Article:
Date of Award

Fall 12-2009

Degree Type

Dissertation

Degree Name

Doctor of Philosophy (PhD)

Department

Polymer Science and Engineering

Committee Chair

Dr. Robert Lochead

Committee Chair Department

Polymers and High Performance Materials

Committee Member 2

Dr. Sergei I. Nazarenko

Committee Member 2 Department

Polymers and High Performance Materials

Committee Member 3

Dr. Janice Phillips

Committee Member 3 Department

Polymers and High Performance Materials

Committee Member 4

Dr. Jeffrey Wiggins

Committee Member 4 Department

Polymers and High Performance Materials

Committee Member 5

Dr. Derek Patton

Committee Member 5 Department

Polymers and High Performance Materials

Committee Member 6

Dr. Hoyle

Committee Member 6 Department

Polymers and High Performance Materials

Abstract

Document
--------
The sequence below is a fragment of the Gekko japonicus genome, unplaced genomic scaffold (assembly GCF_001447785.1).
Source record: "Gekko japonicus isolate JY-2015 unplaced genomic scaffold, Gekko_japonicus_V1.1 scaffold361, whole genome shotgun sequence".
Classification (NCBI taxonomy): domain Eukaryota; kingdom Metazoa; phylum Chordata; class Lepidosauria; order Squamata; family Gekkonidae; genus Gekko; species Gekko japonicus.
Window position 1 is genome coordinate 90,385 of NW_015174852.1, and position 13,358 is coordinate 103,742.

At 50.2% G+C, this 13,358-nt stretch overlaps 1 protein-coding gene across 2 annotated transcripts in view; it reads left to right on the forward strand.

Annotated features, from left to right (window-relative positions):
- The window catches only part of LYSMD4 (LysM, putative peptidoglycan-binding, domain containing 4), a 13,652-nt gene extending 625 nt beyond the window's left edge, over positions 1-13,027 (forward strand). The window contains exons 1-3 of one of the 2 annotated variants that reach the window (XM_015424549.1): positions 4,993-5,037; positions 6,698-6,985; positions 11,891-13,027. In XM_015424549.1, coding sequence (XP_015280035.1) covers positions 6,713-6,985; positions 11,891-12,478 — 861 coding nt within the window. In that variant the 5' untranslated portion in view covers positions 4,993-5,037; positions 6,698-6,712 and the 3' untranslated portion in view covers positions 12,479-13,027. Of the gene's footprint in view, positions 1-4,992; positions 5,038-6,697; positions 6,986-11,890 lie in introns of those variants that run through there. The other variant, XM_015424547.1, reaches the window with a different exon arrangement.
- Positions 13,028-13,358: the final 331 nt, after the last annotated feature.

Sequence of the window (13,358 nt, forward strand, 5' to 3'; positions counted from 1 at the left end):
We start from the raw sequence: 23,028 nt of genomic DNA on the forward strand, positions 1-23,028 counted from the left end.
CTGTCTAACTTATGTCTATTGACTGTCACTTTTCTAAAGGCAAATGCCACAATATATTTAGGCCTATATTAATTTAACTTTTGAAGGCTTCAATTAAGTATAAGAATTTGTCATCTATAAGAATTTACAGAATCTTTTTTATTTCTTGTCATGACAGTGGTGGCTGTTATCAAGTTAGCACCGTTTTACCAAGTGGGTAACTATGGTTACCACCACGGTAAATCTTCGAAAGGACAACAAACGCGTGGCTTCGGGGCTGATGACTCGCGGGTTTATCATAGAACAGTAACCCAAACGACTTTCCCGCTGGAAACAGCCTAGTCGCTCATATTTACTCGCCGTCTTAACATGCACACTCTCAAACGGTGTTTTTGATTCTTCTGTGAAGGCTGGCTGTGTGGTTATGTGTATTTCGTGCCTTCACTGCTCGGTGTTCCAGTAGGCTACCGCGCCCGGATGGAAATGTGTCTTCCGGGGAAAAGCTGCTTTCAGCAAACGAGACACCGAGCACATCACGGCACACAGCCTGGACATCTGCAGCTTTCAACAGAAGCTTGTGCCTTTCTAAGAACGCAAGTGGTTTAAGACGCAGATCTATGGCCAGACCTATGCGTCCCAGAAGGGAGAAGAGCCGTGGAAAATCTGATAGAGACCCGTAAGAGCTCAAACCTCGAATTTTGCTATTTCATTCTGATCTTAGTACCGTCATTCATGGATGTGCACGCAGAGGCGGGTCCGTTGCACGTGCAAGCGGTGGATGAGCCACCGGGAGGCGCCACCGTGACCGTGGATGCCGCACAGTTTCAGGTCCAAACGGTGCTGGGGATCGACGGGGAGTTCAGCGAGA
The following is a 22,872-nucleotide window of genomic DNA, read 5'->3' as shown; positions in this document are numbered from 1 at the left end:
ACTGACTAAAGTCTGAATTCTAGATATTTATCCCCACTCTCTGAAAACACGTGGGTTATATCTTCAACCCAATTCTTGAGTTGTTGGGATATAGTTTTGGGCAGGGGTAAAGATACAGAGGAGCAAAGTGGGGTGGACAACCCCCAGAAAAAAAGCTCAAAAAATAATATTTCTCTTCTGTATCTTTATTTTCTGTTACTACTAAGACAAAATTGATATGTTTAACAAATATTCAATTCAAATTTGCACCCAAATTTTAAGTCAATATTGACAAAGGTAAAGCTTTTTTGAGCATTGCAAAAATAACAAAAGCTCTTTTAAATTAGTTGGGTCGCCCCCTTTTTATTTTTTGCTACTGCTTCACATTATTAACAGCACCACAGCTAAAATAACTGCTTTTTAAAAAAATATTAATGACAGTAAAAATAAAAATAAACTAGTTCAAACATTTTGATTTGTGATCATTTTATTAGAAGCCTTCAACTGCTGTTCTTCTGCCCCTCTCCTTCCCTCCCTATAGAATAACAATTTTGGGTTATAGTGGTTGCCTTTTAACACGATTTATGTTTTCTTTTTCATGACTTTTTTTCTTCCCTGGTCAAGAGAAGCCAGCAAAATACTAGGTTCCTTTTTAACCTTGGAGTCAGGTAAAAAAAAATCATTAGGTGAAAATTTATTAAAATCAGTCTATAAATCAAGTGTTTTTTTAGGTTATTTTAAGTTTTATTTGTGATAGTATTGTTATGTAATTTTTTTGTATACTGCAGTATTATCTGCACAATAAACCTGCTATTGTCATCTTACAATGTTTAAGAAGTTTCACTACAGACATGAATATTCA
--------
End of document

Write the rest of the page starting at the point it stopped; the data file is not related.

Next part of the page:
The thiol click-type reaction is one of the most efficient chemical processes that can undergo at room temperature in the benign organic solvent providing excellent opportunity in the fabrication of new materials as well as development of new manufacturing processes. Moreover, the versatility of thiol click-type reactions with many different functional groups such as ene, yne, epoxy, isocyanate, and alkyl halide is the important aspect that should be differentiated from the classic azide-alkyne click chemistry. Although, there are tremendous studies on many areas using thiol click-type reactions, the efficiency and utilities for the material applications have been barely explored. Especially, the combination of different types of thiol click reactions can provide new synthetic methodologies for the preparation of thiol based materials and much more choice in designing chemical structures and thus tenability of physical and mechanical properties. In addition to the advantages of thiol click-type reactions in the chemical reaction point of view, the uniform and homogeneous network structure resulting from the unique reaction mechanism presents an excellent platform to investigate the effects of the fundamental molecular parameters on physical and mechanical properties of thiol based networks. Thus, in this dissertation, three major thiol click-type reactions, i.e. thiol-electron rich double bonds by free radical, thiolelectron poor double bonds by nucleophile catalyzed hetero-Michael addition, and tertiary amine catalyzed thiol-isocyanate nucleophilic coupling reactions, were studied in terms of the efficiency of thiol click-type reactions for the fabrication of materials and their physical / mechanical properties. Also, sub-rg aging of thiol-ene photopolymerized network films monitored by enthalpy relaxation was investigated in terms of fundamental molecular parameters such as network density, rigidity, uniformity, and polar / non-polar side chains. In Chapter III, highly elastic segmented polythiourethanes linear polymers were synthesized through sequential thiol click-type reactions involving the phosphine catalyzed thiol-acrylate hetero-Michael addition and triethylamine catalyzed thiolisocyanate nucleophilic coupling reactions. Real-time FTIR and NMR showed that both the thiol-acrylate hetero-Michael addition and the thiol-isocyanate coupling reactions are very fast and efficient with no side products. Physical and mechanical properties investigated by DSC, DMA, and tensile strength measurements showed that polythiourethanes are highly elastic materials due to the micro-phase separated soft and hard segments. In Chapter IV, thiol-ene-isocyanate ternary networks were studied as a new approach to modify classic thiol-ene networks by incorporating thiourethane linkages through sequential and simultaneous two thiol click-type reactions. The thiol-isocyanate coupling reaction providing strong hydrogen bonding in thiol-ene networks was triggered thermally and photolytically in order to control the sequence with the thiol-ene photopolymerization. The kinetics of the ternary networks was investigated for both sequential and simultaneous processes. The relationships between the chemical composition and physical/mechanical properties of thiourethane-thiolene hybrid networks were also established. The identical thermal properties that are independent of the reaction sequence were obtained, indicating that highly uniform and dense network structure of thiol based networks was not affected by the reaction sequence change. In Chapter V-VIII, sub-Tg aging behavior of thiol-ene networks measured by the extent of enthalpy relaxation was extensively investigated. The fundamental enthalpy relaxation study on thiol-ene networks was accomplished in Chapter V. The highly dense and uniform network structure of the thiol-ene networks, exhibiting narrow glass transition temperature ranges, showed characteristic temperature and time dependency relationships for enthalpy relaxation. The extent of enthalpy relaxation was correlated with thiol-ene network density and chemical group rigidity. Mechanical property measured by pendulum hardness values for a selected thiol-ene film showed a clear change in hardness upon aging indicating sub-Tg mechanical relaxation, consistent with the related enthalpy relaxation process. In Chapter VI, the effect of chemical modification of thiol-ene networks on enthalpy relaxation was investigated as an unprecedented methodology to control sub- Tg aging process. Flexible alkyl side chains and hydrogen bonding were incorporated into thiol-ene networks without sacrificing network uniformity using the phosphine catalyzed Michael addition reaction. Overall both the rate and extent of enthalpy relaxation slightly decreased as a function of the flexible n-alkyl chain length, while hydrogen bonding resulted in enhanced enthalpy relaxation. A trifunctional acrylate (TMPTA), being capable of homopolymerization as well as thiol-acrylate copolymerization, was incorporated into a thiol-ene network structure, to investigate the effect of network uniformity on enthalpy relaxation. Inhomogeneous TMPTA homopolymer domains disrupted the uniformity of thiol-ene networks, thereby, glass transition temperature and enthalpy relaxation were significantly affected. In all cases, the clear relationships between the extent of enthalpy relaxation and chemical structural effects were established. In Chapter VII, as an extended study of the modification of thiol-ene networks in order to control sub-7g aging process described in Chapter VI, the degree of restriction effect of the rigid TMPTA homopolymer domains and gold nanoparticles on thiol-ene networks was quantitatively determined by calculating the apparent activation energy (Ah*) for enthalpy relaxation. The incorporation of TMPTA homopolymer and gold nanoparticles into the thiol-ene network increased Tg and decreased the extent of enthalpy relaxation due to molecular mobility restrictions. In addition, the apparent activation energy for enthalpy relaxation (Ah*) obtained by the differential cooling rate experiments on DSC clearly indicated significant restriction effects of the TMPTA hard domains and gold nanoparticles on the molecular mobility in the thiol-ene network. Finally, in Chapter VIII, 10- and 32-layered thiol-ene based films with different components were fabricated to investigate sub-^g aging of multi-layered thiol-ene network films. The distinctive glass transition temperatures of each component were observed at corresponding transition regions of each bulk sample. Enthalpy relaxation of each layer component occurred independently and showed overlapped unsymmetrical bell shaped enthalpy relaxation distribution having peak maximum at Tg-10 °C of each layer component, resulting in wide distribution of enthalpy relaxation over wide temperature range. Enthalpy relaxation of each layer component in the multi-layered thiol-ene films was significantly accelerated compared to that of bulk thiol-ene networks.